Bloomberg News

Hungary to Rework 2012 Budget as Orban Cuts Growth Forecast

December 12, 2011

(Updates with Orban speech in third paragraph, economist comment in seventh.)

Dec. 12 (Bloomberg) -- Prime Minister Viktor Orban pledged to rework Hungary’s 2012 draft budget because of a reduced economic-growth forecast and a weaker forint estimate.

The Cabinet forecasts economic expansion of 0.5 percent “at most,” compared with 1.5 percent predicted earlier, because of lower export demand from the euro area, Orban told M1 television in an interview broadcast yesterday. The government needs additional measures to plug a 200 billion-forint ($883 million) gap for 2012, Economy Ministry State Secretary Zoltan Csefalvay told TV2 in an interview today.

“Next year, particularly its first half, will be turbulent for Europe and it will certainly be turbulent for us as well,” Orban told lawmakers in Parliament today. “We have to cut the growth forecast” and “we have to calculate with a higher euro- forint exchange rate than we previously hoped.”

Hungary last month lost its investment-grade credit rating at Moody’s Investors Service after seeking assistance from the International Monetary Fund and the European Union. The Cabinet reversed its policy of shunning international aid after the forint fell to its weakest on record against the euro and the government struggled to raise planned amounts at debt auctions.

The forint has been the world’s worst-performing currency against the euro in the second half, weakening 13 percent. It dropped 1 percent to 305.25 per euro at 3:02 p.m. in Budapest after reaching a record-low 317.92 on Nov. 14.

Additional Measures

The Cabinet previously based next year’s draft budget on an average forint rate of 268 per euro, targeting a budget deficit of 2.5 percent of gross domestic product.

“Orban’s statement suggests the government acknowledged that 2012 growth might be considerably less than the 1.5 percent projection the budget was originally built on, rendering the budget-deficit target unlikely to be met without additional measures,” Antal Hum, a Budapest-based economist at DZ Bank AG, said in an e-mail today.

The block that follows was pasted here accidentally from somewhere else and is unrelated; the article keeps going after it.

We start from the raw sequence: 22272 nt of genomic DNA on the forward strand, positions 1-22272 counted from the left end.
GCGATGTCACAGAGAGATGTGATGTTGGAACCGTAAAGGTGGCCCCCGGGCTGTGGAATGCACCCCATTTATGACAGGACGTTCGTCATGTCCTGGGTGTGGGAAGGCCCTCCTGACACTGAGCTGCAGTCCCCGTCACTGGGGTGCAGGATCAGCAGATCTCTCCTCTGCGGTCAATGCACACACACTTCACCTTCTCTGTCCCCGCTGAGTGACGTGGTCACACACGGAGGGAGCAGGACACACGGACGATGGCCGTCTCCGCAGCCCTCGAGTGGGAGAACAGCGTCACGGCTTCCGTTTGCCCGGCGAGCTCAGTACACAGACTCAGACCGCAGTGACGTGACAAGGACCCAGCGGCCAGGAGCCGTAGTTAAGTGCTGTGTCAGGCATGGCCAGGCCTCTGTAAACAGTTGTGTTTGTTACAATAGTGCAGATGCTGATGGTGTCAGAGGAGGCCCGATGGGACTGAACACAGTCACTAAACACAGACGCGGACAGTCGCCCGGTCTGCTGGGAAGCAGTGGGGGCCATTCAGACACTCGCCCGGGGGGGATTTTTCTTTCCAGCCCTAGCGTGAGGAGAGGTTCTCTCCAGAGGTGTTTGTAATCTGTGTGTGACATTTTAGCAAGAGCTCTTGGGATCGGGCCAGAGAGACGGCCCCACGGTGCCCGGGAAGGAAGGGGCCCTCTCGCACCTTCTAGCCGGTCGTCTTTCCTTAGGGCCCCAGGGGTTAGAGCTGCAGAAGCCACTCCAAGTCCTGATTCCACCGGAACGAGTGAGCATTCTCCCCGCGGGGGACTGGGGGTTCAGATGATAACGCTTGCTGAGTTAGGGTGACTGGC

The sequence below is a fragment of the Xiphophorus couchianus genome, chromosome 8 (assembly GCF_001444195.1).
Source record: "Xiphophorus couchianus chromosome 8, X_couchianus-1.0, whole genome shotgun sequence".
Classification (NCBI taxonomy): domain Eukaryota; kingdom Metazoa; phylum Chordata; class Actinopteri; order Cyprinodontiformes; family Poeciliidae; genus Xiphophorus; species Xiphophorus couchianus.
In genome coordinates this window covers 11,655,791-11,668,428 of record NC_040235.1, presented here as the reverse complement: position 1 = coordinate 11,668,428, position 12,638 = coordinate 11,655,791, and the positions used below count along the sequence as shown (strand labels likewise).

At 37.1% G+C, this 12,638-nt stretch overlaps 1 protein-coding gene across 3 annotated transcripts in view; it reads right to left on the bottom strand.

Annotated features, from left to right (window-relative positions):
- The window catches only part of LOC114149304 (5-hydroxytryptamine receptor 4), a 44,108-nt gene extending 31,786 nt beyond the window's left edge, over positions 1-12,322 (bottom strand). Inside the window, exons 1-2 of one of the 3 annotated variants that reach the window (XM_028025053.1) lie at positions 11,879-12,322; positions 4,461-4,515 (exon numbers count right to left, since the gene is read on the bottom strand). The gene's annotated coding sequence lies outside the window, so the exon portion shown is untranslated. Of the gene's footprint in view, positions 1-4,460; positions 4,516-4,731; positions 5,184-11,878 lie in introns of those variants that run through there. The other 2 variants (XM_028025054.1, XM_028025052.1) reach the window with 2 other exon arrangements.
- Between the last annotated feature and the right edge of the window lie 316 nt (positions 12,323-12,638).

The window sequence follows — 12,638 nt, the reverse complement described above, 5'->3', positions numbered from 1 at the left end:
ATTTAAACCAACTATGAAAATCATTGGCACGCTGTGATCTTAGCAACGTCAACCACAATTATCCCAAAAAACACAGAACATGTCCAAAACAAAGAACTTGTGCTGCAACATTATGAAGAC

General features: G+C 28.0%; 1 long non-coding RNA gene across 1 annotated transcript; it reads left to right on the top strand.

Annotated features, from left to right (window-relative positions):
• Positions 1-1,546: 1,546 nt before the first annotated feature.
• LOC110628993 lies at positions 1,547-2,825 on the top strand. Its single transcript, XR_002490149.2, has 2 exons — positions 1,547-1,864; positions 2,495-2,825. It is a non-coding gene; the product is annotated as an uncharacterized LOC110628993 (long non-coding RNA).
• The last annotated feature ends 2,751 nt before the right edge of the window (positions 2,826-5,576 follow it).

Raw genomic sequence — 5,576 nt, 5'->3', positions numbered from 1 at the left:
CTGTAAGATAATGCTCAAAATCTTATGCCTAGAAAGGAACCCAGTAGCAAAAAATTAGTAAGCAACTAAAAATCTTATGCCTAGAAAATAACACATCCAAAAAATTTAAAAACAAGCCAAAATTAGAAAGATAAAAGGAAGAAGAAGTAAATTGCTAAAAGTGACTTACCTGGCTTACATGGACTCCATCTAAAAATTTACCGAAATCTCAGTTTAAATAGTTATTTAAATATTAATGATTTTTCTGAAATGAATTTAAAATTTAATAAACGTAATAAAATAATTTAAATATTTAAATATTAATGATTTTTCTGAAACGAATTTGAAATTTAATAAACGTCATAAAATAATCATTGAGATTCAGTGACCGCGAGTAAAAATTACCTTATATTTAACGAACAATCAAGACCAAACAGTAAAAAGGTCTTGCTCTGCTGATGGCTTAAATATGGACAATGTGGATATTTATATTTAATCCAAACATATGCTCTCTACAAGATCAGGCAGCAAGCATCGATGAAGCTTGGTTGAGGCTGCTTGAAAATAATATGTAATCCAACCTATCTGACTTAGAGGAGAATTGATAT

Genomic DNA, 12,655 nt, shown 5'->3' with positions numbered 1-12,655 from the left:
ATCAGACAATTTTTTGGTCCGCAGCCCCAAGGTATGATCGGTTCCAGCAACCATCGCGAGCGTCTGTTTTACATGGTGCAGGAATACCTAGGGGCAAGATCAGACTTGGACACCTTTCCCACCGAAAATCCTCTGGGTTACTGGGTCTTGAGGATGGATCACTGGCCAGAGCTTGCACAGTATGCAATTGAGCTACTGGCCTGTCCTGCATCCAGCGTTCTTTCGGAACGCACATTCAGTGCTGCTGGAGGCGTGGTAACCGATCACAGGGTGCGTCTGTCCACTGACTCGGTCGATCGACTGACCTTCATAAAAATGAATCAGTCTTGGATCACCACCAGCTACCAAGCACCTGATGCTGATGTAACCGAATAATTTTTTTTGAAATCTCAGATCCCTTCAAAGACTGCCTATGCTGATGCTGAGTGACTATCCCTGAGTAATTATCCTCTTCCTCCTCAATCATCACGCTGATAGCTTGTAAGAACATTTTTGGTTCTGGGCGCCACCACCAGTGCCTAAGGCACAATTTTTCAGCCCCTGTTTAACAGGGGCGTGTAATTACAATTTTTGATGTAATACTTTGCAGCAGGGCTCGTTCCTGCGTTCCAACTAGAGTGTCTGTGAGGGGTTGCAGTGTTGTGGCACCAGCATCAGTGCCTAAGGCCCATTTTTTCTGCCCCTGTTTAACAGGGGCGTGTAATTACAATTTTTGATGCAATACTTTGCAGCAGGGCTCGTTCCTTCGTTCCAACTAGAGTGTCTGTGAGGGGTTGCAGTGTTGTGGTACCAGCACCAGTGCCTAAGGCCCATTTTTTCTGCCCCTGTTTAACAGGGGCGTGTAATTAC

Hungary needs to raise additional revenue, cut spending further and tap budget reserves set aside for 2012 based on its new forecast, Csefalvay told TV2 today. The government faces an additional 200 billion-forint shortfall for 2012, based on estimated growth of 0.5 percent and an exchange rate of 300 forint per euro, Csefalvay said in the interview.

The projection for “growth must be cut to, at most, 0.5 percent but that’s the upper limit,” Orban said in his television interview. “It may be lower.”

IMF, EU

The country also needs an IMF safety net to be able to weather the impact of the euro area’s crisis, Orban told lawmakers today. Development Minister Tamas Fellegi, who asked to resign said on Dec. 8, will be take a new position of minister without portfolio to concentrate lead talks with the Washington-based lender and the EU, the premier said.

Hungary won’t rush to sign the fiscal accord agreed to by euro area leaders last week in Brussels as the agreement effects the country’s sovereignty, Orban said.

Hungary needs to see the full text of the EU accord, for which European leaders set a March deadline, before making a decision because it remains unclear what obligations the countries aspiring to join the euro area will face according to the new rules, Orban said.

--Editors: Balazs Penz, Alan Crosby

To contact the reporters on this story: Andras Gergely in Budapest at agergely@bloomberg.net; Zoltan Simon in Budapest at zsimon@bloomberg.net

To contact the editors responsible for this story: Gavin Serkin at gserkin@bloomberg.net; Balazs Penz at bpenz@bloomberg.net


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